The role of personality variables in drinking game participation

Andrea R. Diulio, Mark M. Silvestri, Christopher J. Correia

Research output: Contribution to journalArticlepeer-review

11 Scopus citations


Drinking games are prevalent among college student and associated with increased risk of experiencing negative alcohol-related consequences. Personality variables, and specifically impulsivity and sensation seeking, have been linked to increased alcohol consumption and related negative consequences, but research on the relationship between personality and drinking game participation is limited. The current study used path analysis to assess the impact of sensation seeking and impulsivity on frequency of drinking game participation and related consequences in a sample of undergraduate college students. Findings suggest that sensation seeking and impulsivity are positively associated with frequency of drinking game participation. Both impulsivity and sensation seeking had a direct effect on negative consequences associated with drinking games, and both had an indirect relationship when controlling for the frequency of drinking game participation. The results are largely consistent with previous studies in suggesting that impulsivity and sensation seeking play a role in predicting risky alcohol use and related negative consequences. Understanding the relationship between personality variables and negative drinking game consequences may better inform the treatment of hazardous drinking among college students.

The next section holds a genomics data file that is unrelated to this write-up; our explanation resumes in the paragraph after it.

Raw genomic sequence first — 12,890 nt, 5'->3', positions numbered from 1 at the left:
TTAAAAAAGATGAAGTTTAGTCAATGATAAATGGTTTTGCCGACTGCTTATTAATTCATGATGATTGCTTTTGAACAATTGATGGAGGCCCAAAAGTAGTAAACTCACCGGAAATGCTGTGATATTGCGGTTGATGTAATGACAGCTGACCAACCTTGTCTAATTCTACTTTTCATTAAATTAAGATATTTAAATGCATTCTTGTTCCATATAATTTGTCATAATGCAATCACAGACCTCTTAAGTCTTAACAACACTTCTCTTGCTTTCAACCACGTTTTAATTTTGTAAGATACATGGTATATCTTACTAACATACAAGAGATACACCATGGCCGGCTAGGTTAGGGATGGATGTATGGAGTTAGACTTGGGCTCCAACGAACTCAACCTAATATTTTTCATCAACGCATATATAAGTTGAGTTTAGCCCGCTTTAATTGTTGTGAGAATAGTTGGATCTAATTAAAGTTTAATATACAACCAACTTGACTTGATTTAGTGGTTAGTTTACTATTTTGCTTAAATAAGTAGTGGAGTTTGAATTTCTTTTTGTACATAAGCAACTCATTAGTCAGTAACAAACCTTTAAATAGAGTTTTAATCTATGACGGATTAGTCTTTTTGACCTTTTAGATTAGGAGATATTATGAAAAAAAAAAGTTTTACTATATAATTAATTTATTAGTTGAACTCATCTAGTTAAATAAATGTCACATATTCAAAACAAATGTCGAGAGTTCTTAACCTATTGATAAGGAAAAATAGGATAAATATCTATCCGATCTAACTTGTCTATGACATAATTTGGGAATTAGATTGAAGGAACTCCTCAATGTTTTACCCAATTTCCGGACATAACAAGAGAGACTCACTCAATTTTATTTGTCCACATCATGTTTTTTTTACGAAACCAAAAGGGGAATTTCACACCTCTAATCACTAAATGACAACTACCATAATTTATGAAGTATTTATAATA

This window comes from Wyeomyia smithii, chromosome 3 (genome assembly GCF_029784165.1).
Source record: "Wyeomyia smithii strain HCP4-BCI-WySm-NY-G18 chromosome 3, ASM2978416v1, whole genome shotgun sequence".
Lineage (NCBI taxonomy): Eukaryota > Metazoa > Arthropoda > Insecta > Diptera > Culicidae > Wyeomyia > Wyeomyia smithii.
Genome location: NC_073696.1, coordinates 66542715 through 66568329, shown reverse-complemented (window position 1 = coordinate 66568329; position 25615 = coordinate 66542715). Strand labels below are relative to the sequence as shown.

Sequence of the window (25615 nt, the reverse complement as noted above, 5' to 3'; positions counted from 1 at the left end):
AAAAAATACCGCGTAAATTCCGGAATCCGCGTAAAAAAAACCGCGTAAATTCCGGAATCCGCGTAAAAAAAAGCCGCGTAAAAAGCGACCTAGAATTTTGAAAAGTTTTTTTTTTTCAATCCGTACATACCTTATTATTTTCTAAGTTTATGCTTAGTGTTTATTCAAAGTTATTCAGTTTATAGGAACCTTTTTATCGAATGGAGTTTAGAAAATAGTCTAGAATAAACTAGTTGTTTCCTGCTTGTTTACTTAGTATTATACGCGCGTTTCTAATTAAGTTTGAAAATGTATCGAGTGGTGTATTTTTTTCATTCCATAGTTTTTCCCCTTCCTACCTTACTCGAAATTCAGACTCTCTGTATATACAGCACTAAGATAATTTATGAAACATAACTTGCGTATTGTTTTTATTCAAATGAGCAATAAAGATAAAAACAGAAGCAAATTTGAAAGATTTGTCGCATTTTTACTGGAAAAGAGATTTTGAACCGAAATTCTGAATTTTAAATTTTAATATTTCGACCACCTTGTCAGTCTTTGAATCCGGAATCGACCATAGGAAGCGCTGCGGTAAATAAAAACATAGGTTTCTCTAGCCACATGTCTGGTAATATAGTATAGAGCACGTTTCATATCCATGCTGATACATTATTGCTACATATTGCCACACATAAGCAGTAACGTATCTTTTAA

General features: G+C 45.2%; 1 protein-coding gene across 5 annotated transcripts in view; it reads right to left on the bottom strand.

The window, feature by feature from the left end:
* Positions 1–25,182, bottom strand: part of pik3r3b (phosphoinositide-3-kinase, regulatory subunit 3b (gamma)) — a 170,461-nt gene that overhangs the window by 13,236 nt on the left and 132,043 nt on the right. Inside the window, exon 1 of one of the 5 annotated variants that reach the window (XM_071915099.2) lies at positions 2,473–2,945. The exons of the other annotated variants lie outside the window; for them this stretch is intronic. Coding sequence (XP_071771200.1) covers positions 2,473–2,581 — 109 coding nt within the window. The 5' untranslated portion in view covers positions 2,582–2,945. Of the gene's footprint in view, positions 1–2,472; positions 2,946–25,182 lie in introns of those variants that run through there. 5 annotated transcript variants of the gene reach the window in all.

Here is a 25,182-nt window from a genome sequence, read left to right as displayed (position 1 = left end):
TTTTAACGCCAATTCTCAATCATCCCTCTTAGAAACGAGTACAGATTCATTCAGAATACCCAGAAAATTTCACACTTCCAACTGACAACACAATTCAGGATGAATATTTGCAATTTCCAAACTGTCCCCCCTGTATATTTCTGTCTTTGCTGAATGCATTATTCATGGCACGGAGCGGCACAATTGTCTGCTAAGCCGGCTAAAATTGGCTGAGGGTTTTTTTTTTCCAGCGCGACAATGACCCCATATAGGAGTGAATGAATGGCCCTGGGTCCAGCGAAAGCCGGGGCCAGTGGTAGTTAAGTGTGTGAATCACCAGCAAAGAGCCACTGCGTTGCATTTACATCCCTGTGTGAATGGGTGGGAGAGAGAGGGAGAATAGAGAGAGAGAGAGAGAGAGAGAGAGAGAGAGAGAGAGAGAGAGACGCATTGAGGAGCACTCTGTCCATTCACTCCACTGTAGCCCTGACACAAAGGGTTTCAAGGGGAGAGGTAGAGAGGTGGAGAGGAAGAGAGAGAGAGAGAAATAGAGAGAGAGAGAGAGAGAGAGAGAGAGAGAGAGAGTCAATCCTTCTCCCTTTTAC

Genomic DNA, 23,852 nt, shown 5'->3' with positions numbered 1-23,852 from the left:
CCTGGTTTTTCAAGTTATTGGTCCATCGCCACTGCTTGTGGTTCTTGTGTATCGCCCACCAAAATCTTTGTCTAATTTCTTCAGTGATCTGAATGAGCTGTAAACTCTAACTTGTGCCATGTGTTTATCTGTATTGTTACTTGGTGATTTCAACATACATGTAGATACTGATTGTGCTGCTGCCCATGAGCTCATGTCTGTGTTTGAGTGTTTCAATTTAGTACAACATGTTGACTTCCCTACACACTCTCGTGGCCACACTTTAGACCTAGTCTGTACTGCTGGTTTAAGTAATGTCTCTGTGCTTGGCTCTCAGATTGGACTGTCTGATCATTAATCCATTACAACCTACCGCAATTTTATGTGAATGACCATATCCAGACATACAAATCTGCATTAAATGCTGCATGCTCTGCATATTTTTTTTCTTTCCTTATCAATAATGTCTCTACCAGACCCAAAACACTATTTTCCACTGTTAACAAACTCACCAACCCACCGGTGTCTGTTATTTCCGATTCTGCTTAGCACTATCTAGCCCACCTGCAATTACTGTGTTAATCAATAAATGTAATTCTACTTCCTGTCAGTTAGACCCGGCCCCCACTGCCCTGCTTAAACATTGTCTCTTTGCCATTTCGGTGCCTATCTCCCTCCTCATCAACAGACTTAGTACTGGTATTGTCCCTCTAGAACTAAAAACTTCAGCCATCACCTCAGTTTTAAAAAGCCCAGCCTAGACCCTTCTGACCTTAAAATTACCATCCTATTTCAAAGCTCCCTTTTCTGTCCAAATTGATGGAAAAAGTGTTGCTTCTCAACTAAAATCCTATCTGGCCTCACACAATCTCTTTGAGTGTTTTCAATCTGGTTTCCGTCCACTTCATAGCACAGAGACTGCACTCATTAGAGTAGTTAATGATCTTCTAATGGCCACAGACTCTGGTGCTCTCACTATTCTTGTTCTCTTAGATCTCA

Original languageEnglish (US)
Pages (from-to)1159-1162
Number of pages4
JournalAddictive Behaviors
Issue number7
StatePublished - Jul 2014
Externally publishedYes


  • Alcohol
  • College students
  • Drinking games
  • Personality

ASJC Scopus subject areas

  • Medicine (miscellaneous)
  • Clinical Psychology
  • Toxicology
  • Psychiatry and Mental health


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